Eight people including myself left Honolulu at 2:10 pm and safely arrived in Kansai around 6:30 pm without any turbulence. It was a long flight. The bus ride to our hotel also took about 3 hours from the airport with a rest stop. It was too dark to see the famous NARUTO whirlpools but we are looking forward to see that on the way back to Ōsaka on our last day.
After checking into our hotel in Tokushima city around 10:30 pm, our guide took some of us who were still energetic and were curious to explore around the hotel and the Tokushima JR station area for good places to eat.
We lost one day due to international dateline so our first day of our tour was actually the 3rd day after we left from Honolulu.
Day 3: A total of 12 people joined the Shikoku Ohenro Tour. Today was the beginning of our spiritual journey in Shikoku. At Ryōzenji temple, the first temple, everybody bought Ohenro attires and other necessary items. We learned how to read sutra, the etiquette of Ohenro, and were ready to hit the temples! The second temple we visited was Gokurakuji. We found a longevity tree there and prayed for a good long life. We met a group of Japanese Ohenro at the 3rd temple, Konsenji, and joined them to read sutra. We visited #4 Dainichiji and #5 Jizoji. They were ordinary looking temples but Jizoji had beautiful cherry blossoms.
For lunch, we enjoyed handmade noodles, Tokushima’s popular food. It was quick and easy and enough to fill our hunger.
After lunch, we visited #6 Anrakuji, #7 Jurakuji, #8 Kumataniji, and finally #9 Horinji. We saw beautiful cherry blossoms at Anrakuji. These temples were easy to get to because they did not have steep stairs.
It was a very busy day visiting a total of 9 temples. We were exhausted and were bit confused about the name of the temples and their locations. We needed to replenish our energy for the next day so everyone seemed to retire early for the night.
Day 4: After eating a buffet breakfast at the hotel, we left for Kirihataji, the 10th temple of the 88 temples of the Ohenro circuit. The road to the temple was very narrow and winding so we had to use a taxi to get there. How lucky we were not to climb 330 steps to reach the main hall of the temple! There were more steps to reach the very old temple within the Kirihataji. It was worth climbing to the top because the view was beautiful. The owner of the gift shop where we took a taxi was so kind to give us gifts to take home. We experienced Ossetai first hand. Fujiidera, the 11th temple, was also very interesting. Some people did visit a total of 88 miniature temples at Fujiidera. Another interesting temple was Shosanji, the 12th temple. It was situated almost at the top of the mountain and considered one of the pilgrimage’s difficult temples to reach. The yama sakura and multi-colored camellia were in full bloom and they were so beautiful!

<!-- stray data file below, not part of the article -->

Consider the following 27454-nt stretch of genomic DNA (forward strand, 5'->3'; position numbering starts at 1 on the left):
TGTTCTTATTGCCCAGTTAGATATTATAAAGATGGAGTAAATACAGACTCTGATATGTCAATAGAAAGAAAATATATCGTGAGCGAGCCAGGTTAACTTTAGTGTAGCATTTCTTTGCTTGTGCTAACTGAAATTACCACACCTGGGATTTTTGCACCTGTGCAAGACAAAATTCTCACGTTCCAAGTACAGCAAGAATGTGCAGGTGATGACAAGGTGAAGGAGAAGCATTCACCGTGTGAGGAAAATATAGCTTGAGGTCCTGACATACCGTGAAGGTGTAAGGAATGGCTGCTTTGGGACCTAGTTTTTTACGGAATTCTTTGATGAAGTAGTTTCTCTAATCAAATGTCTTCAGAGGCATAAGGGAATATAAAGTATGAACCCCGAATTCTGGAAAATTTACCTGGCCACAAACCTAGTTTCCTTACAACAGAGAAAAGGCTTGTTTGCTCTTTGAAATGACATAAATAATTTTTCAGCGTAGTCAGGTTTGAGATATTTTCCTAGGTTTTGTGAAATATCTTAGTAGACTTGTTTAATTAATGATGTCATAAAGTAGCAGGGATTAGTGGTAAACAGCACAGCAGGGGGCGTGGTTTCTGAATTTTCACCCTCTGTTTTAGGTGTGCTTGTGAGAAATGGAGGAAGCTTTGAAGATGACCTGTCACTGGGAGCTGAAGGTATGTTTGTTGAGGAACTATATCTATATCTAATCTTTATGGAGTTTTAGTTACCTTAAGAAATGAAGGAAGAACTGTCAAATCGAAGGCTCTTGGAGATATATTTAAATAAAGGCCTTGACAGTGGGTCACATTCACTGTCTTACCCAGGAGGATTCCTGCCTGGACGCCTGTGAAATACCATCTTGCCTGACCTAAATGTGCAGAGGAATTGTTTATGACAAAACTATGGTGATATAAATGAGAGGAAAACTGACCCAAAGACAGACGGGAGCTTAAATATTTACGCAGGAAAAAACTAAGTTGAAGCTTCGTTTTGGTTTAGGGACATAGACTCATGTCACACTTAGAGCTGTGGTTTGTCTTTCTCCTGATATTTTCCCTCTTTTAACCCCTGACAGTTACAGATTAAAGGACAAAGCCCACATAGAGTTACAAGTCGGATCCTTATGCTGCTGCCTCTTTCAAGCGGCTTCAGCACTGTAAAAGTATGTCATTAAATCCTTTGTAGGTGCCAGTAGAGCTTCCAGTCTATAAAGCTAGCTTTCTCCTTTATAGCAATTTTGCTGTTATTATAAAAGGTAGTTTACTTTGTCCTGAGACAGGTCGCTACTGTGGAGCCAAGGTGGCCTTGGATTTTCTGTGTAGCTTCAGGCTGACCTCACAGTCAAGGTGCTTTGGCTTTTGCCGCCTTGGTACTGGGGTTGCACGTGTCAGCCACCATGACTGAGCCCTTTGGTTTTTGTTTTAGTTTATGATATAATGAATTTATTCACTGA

We had lunch at Kaminoyama Onsen. The food was delicious! We got free oranges from Dainichiji, the 13th temple. The temple #15, Kokubunji, was under construction. It was a small temple. The last temple, #17 Idoji, had unusual cherry blossoms, pink and green petals!
Some of us visited Bizan using a rope way. The view of Tokushima city from Bizan mountain was superb. The weather was very nice.
Day 5: We have been very fortunate with the weather so far. A professional Ohenro guide (Sendatsu) joined us all day today to teach us how to properly visit temples. It was a delight to have him since he knew a lot about the history and many interesting stories about each temple and it’s background. We visited 6 temples. The first temple we visited was Onzanji, #18. According to Sendatsu, all your sins will be forgiven and you can reach to heaven if you buy the Omamori from this temple. I wonder how many people bought Omamori from there??? The 19th temple, Tatsueji, had many beautiful peony flowers. The cherry tree still had some flowers. There was an interesting story about a woman whose hair has been kept at this temple.
The rope way ride to Tairyuji, the 21st temple, was exciting. There was an open view area inside the gondola and we could see far down below. It was a bit scary. There were lots of steps since it was in the high mountains. The 20th temple, Kakurinji also had many steps to reach the main hall. To have a stamp on the back of Hakui brings good luck because the symbol of this temple was crane that represents longevity and good fortune. The 16th temple, Kanonji, was an ordinary small temple. The last temple of the day, # 14 Jurakuji, had very unusual courtyards i.e., it had uneven rock bed and it was a bit dangerous.